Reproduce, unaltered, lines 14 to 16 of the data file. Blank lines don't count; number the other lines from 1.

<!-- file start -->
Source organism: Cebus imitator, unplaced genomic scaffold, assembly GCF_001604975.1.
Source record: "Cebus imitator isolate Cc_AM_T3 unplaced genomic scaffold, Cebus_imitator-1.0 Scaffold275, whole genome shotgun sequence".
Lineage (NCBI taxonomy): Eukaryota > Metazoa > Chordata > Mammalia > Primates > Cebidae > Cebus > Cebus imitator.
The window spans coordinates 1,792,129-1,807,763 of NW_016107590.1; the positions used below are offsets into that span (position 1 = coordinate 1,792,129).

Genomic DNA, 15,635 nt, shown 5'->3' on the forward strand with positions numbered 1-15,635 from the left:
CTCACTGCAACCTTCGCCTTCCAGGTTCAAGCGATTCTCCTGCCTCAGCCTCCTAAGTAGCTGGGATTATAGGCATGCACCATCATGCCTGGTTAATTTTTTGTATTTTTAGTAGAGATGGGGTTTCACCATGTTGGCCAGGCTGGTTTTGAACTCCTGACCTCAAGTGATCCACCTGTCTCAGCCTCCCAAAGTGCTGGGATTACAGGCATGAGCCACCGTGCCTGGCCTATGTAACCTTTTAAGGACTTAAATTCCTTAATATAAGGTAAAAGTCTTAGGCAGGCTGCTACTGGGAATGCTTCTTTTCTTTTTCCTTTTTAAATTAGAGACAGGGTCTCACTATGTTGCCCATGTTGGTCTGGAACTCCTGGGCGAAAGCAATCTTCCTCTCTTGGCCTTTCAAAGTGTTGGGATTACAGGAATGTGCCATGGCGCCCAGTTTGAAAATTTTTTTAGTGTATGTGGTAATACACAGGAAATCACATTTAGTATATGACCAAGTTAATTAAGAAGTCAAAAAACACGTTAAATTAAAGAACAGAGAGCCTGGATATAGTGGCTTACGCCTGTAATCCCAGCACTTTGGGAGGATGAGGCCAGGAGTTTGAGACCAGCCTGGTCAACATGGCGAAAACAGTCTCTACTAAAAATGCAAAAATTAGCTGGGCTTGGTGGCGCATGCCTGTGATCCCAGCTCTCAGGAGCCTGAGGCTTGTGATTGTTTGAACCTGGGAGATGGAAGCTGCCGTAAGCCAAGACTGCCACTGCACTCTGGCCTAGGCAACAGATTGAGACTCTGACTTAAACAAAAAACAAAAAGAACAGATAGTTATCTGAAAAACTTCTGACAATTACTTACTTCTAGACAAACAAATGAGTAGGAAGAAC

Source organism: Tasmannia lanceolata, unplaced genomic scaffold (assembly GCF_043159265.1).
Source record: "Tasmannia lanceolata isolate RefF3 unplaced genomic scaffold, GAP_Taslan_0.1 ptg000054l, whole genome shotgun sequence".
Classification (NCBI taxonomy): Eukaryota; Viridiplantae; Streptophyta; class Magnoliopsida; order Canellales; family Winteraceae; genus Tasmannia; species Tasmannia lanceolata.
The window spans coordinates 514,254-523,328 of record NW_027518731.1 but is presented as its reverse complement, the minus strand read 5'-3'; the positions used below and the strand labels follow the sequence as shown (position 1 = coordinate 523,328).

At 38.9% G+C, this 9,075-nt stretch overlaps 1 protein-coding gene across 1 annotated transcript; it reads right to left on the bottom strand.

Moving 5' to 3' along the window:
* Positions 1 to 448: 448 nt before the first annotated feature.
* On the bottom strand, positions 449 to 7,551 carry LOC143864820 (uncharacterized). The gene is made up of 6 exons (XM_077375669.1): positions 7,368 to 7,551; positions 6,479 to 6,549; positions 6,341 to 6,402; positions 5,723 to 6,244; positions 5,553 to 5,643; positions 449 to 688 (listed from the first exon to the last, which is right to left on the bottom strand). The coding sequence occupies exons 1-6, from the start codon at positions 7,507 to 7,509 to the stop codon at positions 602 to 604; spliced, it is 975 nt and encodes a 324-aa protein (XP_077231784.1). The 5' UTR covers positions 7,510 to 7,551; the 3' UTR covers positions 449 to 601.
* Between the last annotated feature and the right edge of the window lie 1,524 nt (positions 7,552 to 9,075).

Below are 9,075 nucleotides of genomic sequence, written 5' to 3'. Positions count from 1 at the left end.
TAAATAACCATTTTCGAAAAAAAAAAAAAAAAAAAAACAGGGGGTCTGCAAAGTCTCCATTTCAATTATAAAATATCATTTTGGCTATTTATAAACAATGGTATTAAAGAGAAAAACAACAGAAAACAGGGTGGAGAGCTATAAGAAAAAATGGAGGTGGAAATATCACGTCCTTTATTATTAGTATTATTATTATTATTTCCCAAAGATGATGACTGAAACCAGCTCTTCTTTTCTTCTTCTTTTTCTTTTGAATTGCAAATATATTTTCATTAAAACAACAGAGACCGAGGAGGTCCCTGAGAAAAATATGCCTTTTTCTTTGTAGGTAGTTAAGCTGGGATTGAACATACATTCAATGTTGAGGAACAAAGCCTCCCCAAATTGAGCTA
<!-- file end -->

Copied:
* On the bottom strand, positions 449 to 7,551 carry LOC143864820 (uncharacterized). The gene is made up of 6 exons (XM_077375669.1): positions 7,368 to 7,551; positions 6,479 to 6,549; positions 6,341 to 6,402; positions 5,723 to 6,244; positions 5,553 to 5,643; positions 449 to 688 (listed from the first exon to the last, which is right to left on the bottom strand). The coding sequence occupies exons 1-6, from the start codon at positions 7,507 to 7,509 to the stop codon at positions 602 to 604; spliced, it is 975 nt and encodes a 324-aa protein (XP_077231784.1). The 5' UTR covers positions 7,510 to 7,551; the 3' UTR covers positions 449 to 601.
* Between the last annotated feature and the right edge of the window lie 1,524 nt (positions 7,552 to 9,075).

Below are 9,075 nucleotides of genomic sequence, written 5' to 3'. Positions count from 1 at the left end.